$72 million boost to skills as construction sector builds its high-tech future

National Development Minister Lawrence Wong said the construction industry is rapidly changing, and it is changing all over the world, including in Singapore.
National Development Minister Lawrence Wong said the construction industry is rapidly changing, and it is changing all over the world, including in Singapore.PHOTO: ST FILE

SINGAPORE - A $72 million training fund has been set up to help the building industry move away from the labour-intensive methods to more "smart" processes.

The funds will go towards boosting skills in the building sector, including financing existing scholarship and sponsorship programmes for students and adults, said National Development Minister Lawrence Wong on Tuesday (Jan 22).

The funds, which have been earmarked from June last year to May 2020, could benefit the 118,000 locals working in the construction industry as well as architects and facility managers.

"The construction industry is rapidly changing, and it is changing all over the world, including in Singapore," said Mr Wong, adding that these changes are still behind the pace seen in sectors like transport and finance.

He noted that venture funding in building technology is growing and traditional firms are starting to do more to transform how they build, picking up new capabilities in automation, prefabrication and digital building and design methods.

"To make all these happen, our people are at the heart of this transformation journey. How far we go depends on the quality of the people we have," added Mr Wong, who was speaking at an iBuildSG scholarship ceremony at the National University of Singapore.

The $72 million fund will support an enhanced iBuildSG Scholarship and Sponsorship programme for those seeking academic qualifications in a full-time undergraduate, diploma or Institute of Technical Education track.

There were 448 scholarships and sponsorships awarded to polytechnic and ITE students, university graduates and post-graduates on Tuesday.

The programme partners these students with industry firms so they will have a job in the sponsoring company on graduation.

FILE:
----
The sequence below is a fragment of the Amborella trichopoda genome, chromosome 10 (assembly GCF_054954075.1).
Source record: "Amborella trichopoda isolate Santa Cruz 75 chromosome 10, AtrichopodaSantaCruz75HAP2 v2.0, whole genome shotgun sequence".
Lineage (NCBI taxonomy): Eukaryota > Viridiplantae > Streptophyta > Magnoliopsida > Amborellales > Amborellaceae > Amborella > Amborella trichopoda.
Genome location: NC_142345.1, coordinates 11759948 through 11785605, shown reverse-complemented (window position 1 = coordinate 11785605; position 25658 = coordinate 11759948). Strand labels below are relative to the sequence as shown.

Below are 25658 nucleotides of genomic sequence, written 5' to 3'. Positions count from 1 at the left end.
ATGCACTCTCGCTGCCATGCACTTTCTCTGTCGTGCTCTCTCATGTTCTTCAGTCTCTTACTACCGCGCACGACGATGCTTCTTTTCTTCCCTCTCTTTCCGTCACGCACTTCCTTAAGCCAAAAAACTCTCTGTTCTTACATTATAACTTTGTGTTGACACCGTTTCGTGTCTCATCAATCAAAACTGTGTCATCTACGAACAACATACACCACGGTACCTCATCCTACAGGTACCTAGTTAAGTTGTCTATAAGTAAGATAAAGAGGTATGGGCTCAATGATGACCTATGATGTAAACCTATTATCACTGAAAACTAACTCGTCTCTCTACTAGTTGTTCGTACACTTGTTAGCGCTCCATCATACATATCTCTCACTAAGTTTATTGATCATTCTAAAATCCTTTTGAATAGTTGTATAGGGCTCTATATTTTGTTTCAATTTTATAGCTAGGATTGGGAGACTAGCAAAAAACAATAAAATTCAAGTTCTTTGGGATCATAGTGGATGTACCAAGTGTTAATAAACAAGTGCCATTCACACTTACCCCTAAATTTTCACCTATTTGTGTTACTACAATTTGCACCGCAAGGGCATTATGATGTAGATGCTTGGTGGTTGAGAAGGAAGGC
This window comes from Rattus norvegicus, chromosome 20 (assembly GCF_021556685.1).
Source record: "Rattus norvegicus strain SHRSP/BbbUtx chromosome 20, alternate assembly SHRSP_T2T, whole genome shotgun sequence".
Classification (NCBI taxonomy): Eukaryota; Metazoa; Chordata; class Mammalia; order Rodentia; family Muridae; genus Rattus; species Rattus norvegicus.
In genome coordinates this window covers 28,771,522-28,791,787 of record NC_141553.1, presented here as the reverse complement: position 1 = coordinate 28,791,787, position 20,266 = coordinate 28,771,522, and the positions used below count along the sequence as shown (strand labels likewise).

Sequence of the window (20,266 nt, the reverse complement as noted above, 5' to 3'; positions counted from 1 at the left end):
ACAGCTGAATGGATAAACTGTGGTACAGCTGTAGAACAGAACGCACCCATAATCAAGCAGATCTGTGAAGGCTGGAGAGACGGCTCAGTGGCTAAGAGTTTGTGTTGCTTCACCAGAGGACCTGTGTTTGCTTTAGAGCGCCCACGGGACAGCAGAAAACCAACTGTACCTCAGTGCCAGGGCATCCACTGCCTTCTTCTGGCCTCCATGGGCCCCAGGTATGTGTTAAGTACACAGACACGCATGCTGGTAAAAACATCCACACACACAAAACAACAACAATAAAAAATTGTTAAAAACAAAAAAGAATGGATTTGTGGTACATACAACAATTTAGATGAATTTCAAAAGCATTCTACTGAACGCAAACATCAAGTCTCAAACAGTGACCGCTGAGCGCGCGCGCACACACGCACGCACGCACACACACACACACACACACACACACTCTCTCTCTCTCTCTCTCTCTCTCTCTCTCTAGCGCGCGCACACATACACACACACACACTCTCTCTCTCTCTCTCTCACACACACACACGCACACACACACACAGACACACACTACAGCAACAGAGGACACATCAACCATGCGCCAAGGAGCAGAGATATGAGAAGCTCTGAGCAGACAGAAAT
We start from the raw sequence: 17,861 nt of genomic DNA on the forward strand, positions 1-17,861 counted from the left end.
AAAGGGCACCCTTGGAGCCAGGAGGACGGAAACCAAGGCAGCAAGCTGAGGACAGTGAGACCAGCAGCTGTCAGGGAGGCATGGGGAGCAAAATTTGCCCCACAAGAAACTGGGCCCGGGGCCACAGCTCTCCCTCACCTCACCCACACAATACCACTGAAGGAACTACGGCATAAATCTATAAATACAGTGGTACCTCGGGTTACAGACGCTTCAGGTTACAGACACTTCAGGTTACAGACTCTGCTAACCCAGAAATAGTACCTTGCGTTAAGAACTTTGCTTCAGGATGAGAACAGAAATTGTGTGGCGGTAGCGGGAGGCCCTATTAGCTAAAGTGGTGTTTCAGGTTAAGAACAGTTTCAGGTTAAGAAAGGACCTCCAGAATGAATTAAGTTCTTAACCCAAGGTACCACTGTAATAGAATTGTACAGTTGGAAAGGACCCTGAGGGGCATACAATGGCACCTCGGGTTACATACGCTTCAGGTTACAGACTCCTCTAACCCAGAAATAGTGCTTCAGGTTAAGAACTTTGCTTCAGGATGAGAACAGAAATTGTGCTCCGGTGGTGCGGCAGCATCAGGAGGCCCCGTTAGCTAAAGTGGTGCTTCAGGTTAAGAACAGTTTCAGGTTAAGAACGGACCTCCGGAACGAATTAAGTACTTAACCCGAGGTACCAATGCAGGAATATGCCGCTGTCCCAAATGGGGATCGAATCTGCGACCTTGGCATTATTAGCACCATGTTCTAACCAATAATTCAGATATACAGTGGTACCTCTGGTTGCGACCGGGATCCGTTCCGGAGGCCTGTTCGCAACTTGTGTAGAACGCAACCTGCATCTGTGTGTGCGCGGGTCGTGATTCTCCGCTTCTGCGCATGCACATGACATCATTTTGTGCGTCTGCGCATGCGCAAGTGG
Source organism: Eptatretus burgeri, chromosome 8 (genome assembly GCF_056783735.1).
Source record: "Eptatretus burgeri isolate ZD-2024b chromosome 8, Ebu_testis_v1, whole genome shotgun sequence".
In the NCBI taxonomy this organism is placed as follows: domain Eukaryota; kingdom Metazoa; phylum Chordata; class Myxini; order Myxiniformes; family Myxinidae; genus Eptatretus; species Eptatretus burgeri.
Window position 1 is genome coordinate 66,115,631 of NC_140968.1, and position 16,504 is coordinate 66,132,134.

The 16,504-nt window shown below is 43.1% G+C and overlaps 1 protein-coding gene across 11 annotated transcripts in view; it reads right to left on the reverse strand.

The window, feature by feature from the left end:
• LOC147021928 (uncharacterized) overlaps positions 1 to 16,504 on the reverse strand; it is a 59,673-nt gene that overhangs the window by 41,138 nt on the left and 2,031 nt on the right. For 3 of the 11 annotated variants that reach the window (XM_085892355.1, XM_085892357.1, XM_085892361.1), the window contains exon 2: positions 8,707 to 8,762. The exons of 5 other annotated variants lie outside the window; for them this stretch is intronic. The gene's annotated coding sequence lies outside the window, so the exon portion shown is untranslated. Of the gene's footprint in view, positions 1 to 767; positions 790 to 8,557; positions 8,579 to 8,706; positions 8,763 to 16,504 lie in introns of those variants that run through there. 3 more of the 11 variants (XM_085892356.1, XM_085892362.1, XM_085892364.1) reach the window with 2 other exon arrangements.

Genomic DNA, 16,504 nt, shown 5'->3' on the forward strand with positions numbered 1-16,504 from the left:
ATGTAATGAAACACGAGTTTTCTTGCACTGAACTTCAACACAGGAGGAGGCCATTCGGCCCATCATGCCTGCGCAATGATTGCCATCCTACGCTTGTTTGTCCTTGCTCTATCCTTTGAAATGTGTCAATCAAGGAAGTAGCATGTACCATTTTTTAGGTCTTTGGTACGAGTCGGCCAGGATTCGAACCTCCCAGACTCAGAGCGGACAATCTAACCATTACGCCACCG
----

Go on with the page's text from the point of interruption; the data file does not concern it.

The firm will also provide on-the-job training programmes and part-time upgrading courses. Previously, this sponsorship programme was only open to polytechnic and ITE graduates; university graduates are now eligible as well.

 
 

Mr Wong said that no matter if a person is a degree or diploma holder, graduation is the starting point for lifelong learning and not the end of a person's education.

All those awarded scholarships and sponsorship will now receive a $3,000 training grant to boost their skills and competencies through courses. They will also be encouraged to stay on in the industry with a $7,000 retention incentive one year after their bond ends.

The existing Building Specialist Sponsorship programme, which supports the training of technical personnel, will also be extended from two to three years. This allows students to attend longer courses such as part-time Nitec, higher Nitec and post-ITE development courses, said Mr Wong.

In addition, a new iBuildSG Tripartite Committee, comprising industry stakeholders from the unions, institutes of higher learning, and trade associations and chambers, will find opportunities in attracting and developing talent.

The Building and Construction Authority (BCA) will also launch an iBuildSG Club in April to entice secondary school and tertiary institution students to the built environment sector, helping them figure out the courses they can take if they wish to pursue a career.

KTC Civil Engineering and Construction senior project engineer Jason Li Koon Wai, 28, believes it is now no longer sufficient to have a meaningful career in the sector with just a degree as a bachelor's degree course "only scratches the surface" of the construction's growing adoption of technology.

Mr Li, who is pursuing a master's degree in science (civil engineering) with a BCA-KTC sponsorship, said the industry has become more high tech in just a few years.

He noted how his firm now automates and digitalises site measurements compared to the laborious manual readings back in 2015, when he first entered the industry.

"I used to think that construction is a lot more labour-intensive, but while it still requires a lot of manpower, that labour is deployed in more efficient ways," Mr Li said.

BCA chief executive Hugh Lim said the transformation of the construction sector is powered by having talented and committed people, which is why the authority has been upgrading its programmes and created new touch points for individuals to be interested in the industry.

"Students are a natural starting point and by reaching out to them at an early stage through the iBuildSG Club, they can be better advised on how to prepare themselves to seize new career opportunities in the sector," he added.